Colin Meloy: The Decemberists frontman actually has four solo collections to his name–a live record and three discs of songs by Sam Cooke, Shirley Collins and Morrissey. Cut from the context of his lush rock band, those records emphasize just how unabashedly he sings with that nasally creak of his. While it’s hard to get too riled as someone sings “Bring it on Home to Me” or “Jack the Ripper,” the thought of Meloy belting out his own vacuous attempts at being both literary and clever with no band to hide the bleat is just too much to stand. At least for me, most Decemberists records invoke the thought, “Dude, please shut the fuck up”; if Meloy’s singing by himself, mustering eloquence even that elementary might be impossible.

Robbie Robertson: Oh, yeah. Well, damn. Can’t save ’em all.

The-Craft

The ’90s Are Back

The '90s live again during IFC's weekend marathon.

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Photo Credit: Everett Digital, Columbia Pictures

We know what you’re thinking: “Why on Earth would anyone want to reanimate the decade that gave us Haddaway, Los Del Rio, and Smash Mouth, not to mention Crystal Pepsi?”

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Thoughts like those are normal. After all, we tend to remember lasting psychological trauma more vividly than fleeting joy. But if you dig deep, you’ll rediscover that the ’90s gave us so much to fondly revisit. Consider the four pillars of true ’90s culture.

Boy Bands

We all pretended to hate them, but watch us come alive at a karaoke bar when “I Want It That Way” comes on. Arguably more influential than Brit Pop and Grunge put together, because hello – Justin Timberlake. He’s a legitimate cultural gem.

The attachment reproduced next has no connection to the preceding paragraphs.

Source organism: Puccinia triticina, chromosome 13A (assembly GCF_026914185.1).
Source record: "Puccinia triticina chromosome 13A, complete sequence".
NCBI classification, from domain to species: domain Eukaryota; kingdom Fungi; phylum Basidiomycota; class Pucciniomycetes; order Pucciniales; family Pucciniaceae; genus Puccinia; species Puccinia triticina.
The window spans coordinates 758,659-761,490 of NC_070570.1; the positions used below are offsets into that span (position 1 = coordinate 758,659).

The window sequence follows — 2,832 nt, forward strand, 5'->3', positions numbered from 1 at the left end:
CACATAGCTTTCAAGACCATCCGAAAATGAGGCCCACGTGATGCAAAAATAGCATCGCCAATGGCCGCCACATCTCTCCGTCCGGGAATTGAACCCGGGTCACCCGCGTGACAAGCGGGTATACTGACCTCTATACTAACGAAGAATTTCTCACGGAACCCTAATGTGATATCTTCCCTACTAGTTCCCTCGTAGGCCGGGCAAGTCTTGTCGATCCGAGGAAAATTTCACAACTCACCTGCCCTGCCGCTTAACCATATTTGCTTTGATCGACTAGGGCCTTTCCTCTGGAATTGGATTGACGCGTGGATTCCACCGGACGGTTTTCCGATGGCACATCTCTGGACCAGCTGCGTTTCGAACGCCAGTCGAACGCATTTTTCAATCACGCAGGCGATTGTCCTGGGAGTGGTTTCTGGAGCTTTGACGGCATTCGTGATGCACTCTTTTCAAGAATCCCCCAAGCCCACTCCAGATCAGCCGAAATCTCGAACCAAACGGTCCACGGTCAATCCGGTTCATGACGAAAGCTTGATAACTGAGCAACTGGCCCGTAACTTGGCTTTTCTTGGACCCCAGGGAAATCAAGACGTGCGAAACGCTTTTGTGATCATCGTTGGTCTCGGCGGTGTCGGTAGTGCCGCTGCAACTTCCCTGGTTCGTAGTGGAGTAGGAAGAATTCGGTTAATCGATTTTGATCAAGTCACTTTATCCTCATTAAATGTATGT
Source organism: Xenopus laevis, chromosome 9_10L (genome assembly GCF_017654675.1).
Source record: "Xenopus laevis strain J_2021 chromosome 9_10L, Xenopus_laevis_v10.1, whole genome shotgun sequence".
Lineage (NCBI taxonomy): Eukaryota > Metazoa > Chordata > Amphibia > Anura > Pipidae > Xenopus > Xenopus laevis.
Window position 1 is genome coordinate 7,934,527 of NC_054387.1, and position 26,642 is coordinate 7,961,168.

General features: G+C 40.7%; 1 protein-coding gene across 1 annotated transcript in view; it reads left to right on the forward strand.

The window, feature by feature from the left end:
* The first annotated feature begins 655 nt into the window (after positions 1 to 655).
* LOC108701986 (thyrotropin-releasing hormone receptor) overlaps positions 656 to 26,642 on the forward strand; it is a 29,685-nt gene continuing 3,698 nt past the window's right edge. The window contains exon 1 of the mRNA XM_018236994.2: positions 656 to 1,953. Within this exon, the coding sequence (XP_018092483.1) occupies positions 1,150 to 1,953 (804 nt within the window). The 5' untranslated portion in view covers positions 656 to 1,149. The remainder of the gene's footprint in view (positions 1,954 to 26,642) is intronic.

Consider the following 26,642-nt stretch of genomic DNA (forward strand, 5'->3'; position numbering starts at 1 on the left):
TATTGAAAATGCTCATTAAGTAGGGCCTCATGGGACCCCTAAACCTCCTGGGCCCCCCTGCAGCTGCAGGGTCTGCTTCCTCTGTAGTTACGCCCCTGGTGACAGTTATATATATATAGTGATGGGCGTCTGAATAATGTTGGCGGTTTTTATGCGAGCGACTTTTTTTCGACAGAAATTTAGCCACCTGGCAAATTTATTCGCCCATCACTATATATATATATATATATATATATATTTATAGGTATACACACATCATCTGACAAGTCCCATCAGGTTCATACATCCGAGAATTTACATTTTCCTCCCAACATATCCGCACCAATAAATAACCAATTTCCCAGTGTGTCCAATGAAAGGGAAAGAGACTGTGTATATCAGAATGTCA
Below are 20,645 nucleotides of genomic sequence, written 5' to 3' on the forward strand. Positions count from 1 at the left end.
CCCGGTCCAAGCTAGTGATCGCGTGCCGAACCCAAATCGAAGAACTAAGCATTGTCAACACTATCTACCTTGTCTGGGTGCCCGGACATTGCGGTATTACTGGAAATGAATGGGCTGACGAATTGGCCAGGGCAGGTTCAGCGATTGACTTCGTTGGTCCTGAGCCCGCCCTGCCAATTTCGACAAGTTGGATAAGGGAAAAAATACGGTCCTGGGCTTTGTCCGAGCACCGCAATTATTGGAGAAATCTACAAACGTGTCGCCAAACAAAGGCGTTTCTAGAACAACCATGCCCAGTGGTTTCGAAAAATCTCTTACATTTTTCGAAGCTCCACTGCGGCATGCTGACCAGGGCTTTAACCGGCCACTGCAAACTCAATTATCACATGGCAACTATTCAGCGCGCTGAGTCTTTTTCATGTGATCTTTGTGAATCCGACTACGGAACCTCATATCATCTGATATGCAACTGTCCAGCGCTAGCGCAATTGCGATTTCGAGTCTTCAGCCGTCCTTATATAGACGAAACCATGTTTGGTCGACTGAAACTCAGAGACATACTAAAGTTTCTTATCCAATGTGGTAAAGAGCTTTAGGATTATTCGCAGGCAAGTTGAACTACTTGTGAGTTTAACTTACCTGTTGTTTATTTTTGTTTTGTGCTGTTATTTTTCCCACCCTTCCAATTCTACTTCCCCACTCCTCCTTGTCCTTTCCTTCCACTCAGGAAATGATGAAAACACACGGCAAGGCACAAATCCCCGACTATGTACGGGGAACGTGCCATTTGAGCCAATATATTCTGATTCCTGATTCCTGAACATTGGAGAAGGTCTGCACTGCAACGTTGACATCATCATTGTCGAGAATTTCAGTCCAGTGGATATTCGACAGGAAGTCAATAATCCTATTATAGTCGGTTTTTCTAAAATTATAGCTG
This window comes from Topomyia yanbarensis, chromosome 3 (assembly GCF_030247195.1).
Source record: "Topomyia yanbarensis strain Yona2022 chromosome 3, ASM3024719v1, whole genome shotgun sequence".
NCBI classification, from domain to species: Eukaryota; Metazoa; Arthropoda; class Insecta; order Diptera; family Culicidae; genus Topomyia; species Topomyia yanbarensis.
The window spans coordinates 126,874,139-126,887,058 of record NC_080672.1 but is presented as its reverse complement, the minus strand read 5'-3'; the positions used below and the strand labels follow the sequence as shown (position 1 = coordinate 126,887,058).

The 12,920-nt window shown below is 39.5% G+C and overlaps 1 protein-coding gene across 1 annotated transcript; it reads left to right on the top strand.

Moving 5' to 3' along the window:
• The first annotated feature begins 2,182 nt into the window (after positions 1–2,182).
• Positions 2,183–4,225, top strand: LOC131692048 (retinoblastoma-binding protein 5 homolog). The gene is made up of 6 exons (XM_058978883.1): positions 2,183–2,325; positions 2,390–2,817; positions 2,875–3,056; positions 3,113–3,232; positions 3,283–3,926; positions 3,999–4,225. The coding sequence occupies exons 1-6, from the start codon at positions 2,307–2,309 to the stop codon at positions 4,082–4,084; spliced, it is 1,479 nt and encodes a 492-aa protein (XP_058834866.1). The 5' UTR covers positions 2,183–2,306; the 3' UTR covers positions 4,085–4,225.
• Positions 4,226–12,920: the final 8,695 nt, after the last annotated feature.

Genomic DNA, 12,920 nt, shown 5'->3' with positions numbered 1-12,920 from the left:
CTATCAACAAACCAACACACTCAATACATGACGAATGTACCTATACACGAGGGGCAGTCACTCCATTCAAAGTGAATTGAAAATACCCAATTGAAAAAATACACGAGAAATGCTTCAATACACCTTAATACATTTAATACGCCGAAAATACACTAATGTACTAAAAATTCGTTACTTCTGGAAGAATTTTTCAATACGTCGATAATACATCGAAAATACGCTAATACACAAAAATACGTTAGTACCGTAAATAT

Man-Child Movies

Adam Sandler is just behind The Simpsons in terms of his influence on humor. Somehow his man-child schtick didn’t get old until the aughts, and his success in that arena ushered in a wave of other man-child movies from fellow ’90s comedians. RIP Chris Farley (and WTF Rob Schneider).

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Teen Angst

In horror, dramas, comedies, and everything in between: Troubled teens! Getting into trouble! Who couldn’t relate to their First World problems, plaid flannels, and lose grasp of the internet?

Mainstream Nihilism

From the Coen Bros to Fincher to Tarantino, filmmakers on the verge of explosive popularity seemed interested in one thing: mind f*cking their audiences by putting characters in situations (and plot lines) beyond anyone’s control.

Feeling better about that walk down memory lane? Good. Enjoy the revival.

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And revisit some important ’90s classics all this weekend during IFC’s ’90s Marathon. Check out the full schedule here.

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Get Physical

DVDs are the new Vinyl

Portlandia Season 7 Now Available On Disc.

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In this crazy digital age, sometimes all we really want is to reach out and touch something. Maybe that’s why so many of us are still gung-ho about owning stuff on DVD. It’s tangible. It’s real. It’s tech from a bygone era that still feels relevant, yet also kitschy and retro. It’s basically vinyl for people born after 1990.